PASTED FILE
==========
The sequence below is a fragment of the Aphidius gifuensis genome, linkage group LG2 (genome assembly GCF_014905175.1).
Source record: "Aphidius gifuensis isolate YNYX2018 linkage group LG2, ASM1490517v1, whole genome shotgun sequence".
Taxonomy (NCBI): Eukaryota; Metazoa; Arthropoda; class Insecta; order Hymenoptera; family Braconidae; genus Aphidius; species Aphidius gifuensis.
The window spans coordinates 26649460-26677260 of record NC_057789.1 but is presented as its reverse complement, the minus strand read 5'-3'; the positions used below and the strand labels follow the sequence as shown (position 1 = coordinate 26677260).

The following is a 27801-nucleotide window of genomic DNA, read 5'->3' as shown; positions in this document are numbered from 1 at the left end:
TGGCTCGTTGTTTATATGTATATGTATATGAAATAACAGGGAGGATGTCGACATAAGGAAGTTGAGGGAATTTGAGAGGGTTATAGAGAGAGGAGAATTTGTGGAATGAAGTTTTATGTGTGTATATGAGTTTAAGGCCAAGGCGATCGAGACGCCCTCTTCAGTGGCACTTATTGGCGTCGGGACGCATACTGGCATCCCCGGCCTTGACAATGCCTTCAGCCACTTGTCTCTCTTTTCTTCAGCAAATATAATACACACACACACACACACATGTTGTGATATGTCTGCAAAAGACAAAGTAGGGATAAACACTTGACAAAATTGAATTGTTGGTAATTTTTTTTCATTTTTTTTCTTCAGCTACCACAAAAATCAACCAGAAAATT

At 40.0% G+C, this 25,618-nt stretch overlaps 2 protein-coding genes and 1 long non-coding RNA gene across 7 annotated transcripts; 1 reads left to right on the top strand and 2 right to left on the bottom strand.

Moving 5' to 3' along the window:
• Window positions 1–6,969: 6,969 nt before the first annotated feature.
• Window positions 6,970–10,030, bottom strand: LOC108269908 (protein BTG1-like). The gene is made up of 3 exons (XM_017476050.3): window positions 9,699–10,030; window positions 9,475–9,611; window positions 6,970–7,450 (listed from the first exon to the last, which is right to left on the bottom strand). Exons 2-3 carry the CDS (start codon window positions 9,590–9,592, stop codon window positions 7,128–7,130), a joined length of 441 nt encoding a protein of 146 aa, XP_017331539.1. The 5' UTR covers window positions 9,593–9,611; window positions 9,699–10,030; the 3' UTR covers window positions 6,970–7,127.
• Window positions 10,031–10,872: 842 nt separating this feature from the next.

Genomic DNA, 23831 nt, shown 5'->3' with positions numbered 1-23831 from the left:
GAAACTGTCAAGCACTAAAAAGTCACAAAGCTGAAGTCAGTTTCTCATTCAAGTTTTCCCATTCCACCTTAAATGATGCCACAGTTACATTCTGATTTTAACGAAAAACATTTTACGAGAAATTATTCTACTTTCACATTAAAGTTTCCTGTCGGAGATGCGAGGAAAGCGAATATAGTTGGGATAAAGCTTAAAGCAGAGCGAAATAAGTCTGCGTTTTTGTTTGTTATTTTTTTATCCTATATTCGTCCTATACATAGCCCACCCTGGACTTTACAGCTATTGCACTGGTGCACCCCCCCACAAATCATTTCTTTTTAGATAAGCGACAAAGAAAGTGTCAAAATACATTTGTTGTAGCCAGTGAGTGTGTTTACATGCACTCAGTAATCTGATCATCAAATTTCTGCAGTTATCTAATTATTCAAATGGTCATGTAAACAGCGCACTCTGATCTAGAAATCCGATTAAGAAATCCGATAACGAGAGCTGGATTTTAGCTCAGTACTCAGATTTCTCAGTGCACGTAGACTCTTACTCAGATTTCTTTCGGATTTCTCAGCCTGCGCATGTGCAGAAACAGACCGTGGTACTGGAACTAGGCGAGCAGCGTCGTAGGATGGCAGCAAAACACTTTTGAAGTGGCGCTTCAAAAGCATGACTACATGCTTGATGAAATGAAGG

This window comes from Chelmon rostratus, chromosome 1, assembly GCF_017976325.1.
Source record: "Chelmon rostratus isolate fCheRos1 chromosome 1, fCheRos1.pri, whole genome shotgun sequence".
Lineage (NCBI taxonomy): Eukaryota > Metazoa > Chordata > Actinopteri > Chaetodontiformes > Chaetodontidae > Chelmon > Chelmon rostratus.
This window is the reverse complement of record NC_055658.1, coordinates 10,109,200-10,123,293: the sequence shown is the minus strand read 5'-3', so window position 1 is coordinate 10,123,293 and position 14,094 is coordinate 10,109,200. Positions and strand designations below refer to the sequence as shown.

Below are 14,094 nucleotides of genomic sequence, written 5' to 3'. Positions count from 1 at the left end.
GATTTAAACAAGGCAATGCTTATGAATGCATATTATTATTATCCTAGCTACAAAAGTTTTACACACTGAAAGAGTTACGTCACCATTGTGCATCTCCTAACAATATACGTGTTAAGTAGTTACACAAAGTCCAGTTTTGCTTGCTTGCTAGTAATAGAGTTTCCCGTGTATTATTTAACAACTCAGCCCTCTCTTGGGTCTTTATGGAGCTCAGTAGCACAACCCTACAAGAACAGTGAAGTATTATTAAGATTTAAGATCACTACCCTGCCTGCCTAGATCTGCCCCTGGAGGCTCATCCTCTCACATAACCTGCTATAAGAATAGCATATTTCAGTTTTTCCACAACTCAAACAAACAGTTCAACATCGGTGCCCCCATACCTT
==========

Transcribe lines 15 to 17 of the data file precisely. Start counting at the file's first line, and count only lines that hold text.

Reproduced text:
Source record: "Chelmon rostratus isolate fCheRos1 chromosome 1, fCheRos1.pri, whole genome shotgun sequence".
Lineage (NCBI taxonomy): Eukaryota > Metazoa > Chordata > Actinopteri > Chaetodontiformes > Chaetodontidae > Chelmon > Chelmon rostratus.
This window is the reverse complement of record NC_055658.1, coordinates 10,109,200-10,123,293: the sequence shown is the minus strand read 5'-3', so window position 1 is coordinate 10,123,293 and position 14,094 is coordinate 10,109,200. Positions and strand designations below refer to the sequence as shown.